• Have education, specialized training, and / or progressively responsible experience that is equivalent to completion of a U.S. bachelor's degree or higher degree in the specialty occupation, and have recognition of specialty experience through advancement.
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For the H-1B, if you don't have at least a bachelor's degree in a field related to your position, then you can qualify for:

  • Have an unrestricted state license, registration, or certification authorizing you to fully practice the specialty occupation and immediately participate in that specialty in the state of intended employment; or
  • Have education, specialized training and / or progressively responsible experience that is equivalent to the completion of a U.S. bachelor's or higher degree in the specialty occupation, and have recognition of specialty experience through progressive positions of responsibility directly related to the specialty. In general, 3 years of work experience or training in the field is considered equivalent to 1 year of college.

You should be aware that even if your H-1B qualifications are impeccable, you are not guaranteed to be selected in the H-1B visa lottery. Unfortunately, there are fewer (about half) new H-1B visas available each year than are applied for. In other words, your H-1B chances are influenced not just by your grades but luck as well.

Regarding the L-1 visa option, it is true that you do not necessarily need a bachelor's degree, but you must meet a number of other requirements. In addition to having worked for the company for at least a year in the last three, you would need 1 or 2 as follows:
1) Executive ability generally refers to the employee's ability to make wide-margin decisions without much supervision.
OR
Managerial ability generally refers to the employee's ability to supervise and control the work of professional employees and to manage the organization, or a department, subdivision, function, or component of the organization. It can also refer to the employee's ability to manage an essential function of the organization at a high level, without the direct supervision of others.
2) Specialized knowledge means special knowledge that an individual possesses of the product, service, research, equipment, techniques, administration or other interests of the applicant organization and its application in international markets, or an advanced level of knowledge or experience in the processes of the organization. and procedures.

Your best option would be to consult with an immigration attorney to discuss your particular background and goals.

Good luck for you!

Just this year, at the age of 35, I was asked to provide proof that I had graduated from a prospective employer's high school. I told them that I did not have a physical copy of my diploma and that I had gone to school in Canada (I live in the US now), so it might be difficult to get one (as it turns out, people from my old school high school was exceptionally useless here). I went back to that job and told them that I would have to decline their offer as I couldn't prove that I had graduated from high school. It wasn't a big deal as I was in paid employment at the time and was just looking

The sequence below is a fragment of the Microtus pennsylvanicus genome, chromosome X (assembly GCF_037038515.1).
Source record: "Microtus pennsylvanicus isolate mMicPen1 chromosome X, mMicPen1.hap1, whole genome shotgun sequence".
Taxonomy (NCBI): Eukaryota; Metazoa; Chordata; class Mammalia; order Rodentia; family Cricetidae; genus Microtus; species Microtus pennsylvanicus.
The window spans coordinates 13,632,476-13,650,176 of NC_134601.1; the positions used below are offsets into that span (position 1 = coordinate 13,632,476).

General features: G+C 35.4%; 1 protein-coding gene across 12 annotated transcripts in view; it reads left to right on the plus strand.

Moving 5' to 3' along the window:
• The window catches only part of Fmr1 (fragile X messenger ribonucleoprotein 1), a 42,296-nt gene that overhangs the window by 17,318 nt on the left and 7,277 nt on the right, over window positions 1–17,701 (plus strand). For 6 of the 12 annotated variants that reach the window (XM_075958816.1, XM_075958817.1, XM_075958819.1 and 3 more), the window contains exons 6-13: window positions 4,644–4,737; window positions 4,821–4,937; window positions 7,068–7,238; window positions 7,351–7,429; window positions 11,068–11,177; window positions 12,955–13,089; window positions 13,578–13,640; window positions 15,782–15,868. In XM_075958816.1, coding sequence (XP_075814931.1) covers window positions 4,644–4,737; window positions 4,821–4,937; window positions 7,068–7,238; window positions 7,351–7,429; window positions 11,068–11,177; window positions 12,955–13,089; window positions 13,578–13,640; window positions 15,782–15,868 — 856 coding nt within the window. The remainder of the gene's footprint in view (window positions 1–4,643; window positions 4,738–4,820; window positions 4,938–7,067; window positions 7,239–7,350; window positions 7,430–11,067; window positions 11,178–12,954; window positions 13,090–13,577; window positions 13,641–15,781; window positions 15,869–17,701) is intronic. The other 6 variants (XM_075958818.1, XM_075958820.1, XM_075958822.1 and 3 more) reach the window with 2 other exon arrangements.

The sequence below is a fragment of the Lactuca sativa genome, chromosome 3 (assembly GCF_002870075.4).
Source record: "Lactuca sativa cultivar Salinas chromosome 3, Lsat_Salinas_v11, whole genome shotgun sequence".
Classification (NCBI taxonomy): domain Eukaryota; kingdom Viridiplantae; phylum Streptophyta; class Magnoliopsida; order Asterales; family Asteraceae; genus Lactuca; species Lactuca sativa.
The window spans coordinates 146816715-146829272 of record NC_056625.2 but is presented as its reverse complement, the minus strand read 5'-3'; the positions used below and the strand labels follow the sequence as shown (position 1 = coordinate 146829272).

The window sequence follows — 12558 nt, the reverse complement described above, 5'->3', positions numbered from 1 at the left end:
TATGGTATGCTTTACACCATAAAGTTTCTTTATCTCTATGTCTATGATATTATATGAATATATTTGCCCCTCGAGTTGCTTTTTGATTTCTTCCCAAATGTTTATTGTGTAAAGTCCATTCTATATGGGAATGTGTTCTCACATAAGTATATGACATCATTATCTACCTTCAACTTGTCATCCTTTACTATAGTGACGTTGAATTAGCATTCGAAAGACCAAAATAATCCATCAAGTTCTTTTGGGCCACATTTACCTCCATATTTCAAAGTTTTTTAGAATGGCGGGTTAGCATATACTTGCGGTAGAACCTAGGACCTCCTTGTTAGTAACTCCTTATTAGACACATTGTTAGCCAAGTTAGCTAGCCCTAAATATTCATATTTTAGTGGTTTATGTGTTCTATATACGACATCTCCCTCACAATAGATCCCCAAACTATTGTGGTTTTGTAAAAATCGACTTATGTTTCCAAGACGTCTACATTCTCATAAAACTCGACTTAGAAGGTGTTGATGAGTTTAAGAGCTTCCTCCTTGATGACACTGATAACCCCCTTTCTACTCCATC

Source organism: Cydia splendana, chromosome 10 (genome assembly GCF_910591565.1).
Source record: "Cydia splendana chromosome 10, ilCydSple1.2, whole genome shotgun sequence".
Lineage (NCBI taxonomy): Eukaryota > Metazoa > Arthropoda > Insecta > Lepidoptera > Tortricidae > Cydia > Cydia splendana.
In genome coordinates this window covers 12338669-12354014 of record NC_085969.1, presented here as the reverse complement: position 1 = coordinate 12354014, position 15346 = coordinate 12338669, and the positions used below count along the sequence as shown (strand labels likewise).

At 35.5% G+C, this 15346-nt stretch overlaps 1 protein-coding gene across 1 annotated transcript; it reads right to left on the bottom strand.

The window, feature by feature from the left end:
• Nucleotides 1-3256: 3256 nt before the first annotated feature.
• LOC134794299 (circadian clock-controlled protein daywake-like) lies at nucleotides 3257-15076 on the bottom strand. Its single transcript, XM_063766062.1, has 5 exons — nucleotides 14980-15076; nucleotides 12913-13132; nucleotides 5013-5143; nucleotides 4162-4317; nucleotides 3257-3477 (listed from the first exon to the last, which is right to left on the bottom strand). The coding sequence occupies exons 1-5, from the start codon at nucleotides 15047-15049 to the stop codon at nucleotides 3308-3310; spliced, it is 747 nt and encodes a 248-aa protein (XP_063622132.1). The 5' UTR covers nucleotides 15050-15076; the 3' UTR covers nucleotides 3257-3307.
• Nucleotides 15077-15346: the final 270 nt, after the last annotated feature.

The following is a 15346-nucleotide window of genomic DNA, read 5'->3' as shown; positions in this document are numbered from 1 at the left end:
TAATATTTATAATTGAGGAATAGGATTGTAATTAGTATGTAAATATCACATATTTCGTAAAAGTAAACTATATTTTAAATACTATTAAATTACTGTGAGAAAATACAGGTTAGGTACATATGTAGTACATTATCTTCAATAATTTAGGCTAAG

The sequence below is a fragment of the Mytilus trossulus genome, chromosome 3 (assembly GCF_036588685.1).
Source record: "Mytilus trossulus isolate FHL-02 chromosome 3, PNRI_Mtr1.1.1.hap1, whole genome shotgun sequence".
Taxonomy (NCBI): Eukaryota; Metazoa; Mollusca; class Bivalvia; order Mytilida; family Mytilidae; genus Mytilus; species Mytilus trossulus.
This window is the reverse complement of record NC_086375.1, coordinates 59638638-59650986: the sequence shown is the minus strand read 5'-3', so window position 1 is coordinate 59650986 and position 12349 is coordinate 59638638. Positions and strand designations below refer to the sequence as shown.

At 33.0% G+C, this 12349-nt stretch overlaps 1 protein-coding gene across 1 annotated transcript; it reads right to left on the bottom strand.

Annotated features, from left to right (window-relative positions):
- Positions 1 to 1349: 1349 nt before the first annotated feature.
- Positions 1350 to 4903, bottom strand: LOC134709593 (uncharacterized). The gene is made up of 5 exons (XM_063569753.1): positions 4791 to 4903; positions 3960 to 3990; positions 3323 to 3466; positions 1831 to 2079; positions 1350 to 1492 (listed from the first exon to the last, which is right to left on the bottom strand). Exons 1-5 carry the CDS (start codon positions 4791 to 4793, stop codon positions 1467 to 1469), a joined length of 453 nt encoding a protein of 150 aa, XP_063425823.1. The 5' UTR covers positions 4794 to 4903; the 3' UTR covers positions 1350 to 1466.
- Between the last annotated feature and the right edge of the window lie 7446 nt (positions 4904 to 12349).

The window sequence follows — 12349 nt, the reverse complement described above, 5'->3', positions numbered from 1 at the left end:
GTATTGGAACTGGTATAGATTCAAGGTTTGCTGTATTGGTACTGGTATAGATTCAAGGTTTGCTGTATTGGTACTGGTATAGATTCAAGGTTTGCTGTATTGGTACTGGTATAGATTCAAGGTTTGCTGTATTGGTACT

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Just this year, at the age of 35, I was asked to provide proof that I had graduated from a prospective employer's high school. I told them that I did not have a physical copy of my diploma and that I had gone to school in Canada (I live in the US now), so it might be difficult to get one (as it turns out, people from my old school high school was exceptionally useless here). I went back to that job and told them that I would have to decline their offer as I couldn't prove that I had graduated from high school. It wasn't a big deal as I was in paid employment at the time and was just looking for a job closer to home.

That job has contacted me three or four times since then, telling me that they are willing to ignore my lack of diploma (or, at least, proof of it) in order to hire me.

Moral (s) of the story: Virtually no one will ask you if you have a diploma and if you are good at what you do and your trade is in demand, even those who theoretically require a high school diploma will waive the requirement. At least in my experience. I just guess, but government jobs and very large corporations could be more rigid in this regard.

It is not.

College symbolizes many hours listening, interpreting, inferring, learning, developing, surprising yourself, having a mentor, learning to trust your judgment, correcting course when you fail, FAITH that the work is worth it and, frankly, simply learning to PRESENT and do what is expected of you.

So that's a good amount of hours an employer can assume that you know what you're doing and won't bail out when the going gets tough.

If you were to start your own business, it would mean that you learned the same things about your field and you would master the stresses that accompany that job. Would mean and

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It is not.

College symbolizes many hours listening, interpreting, inferring, learning, developing, surprising yourself, having a mentor, learning to trust your judgment, correcting course when you fail, FAITH that the work is worth it and, frankly, simply learning to PRESENT and do what is expected of you.

So that's a good amount of hours an employer can assume that you know what you're doing and won't bail out when the going gets tough.

If you were to start your own business, it would mean that you learned the same things about your field and you would master the stresses that accompany that job. It would mean that you remained curious, focused, driven by results, and most importantly, you didn't waste it all on something destructive. You always kept your eyes on a higher goal.

So that's what employers are looking for in the people they hire. They seek, in a word, PASSION and PROOF OF PASSION.

You can do it! Forget about excuses, show people your PROOF OF PASSION and the world will open its doors to you.

Good luck.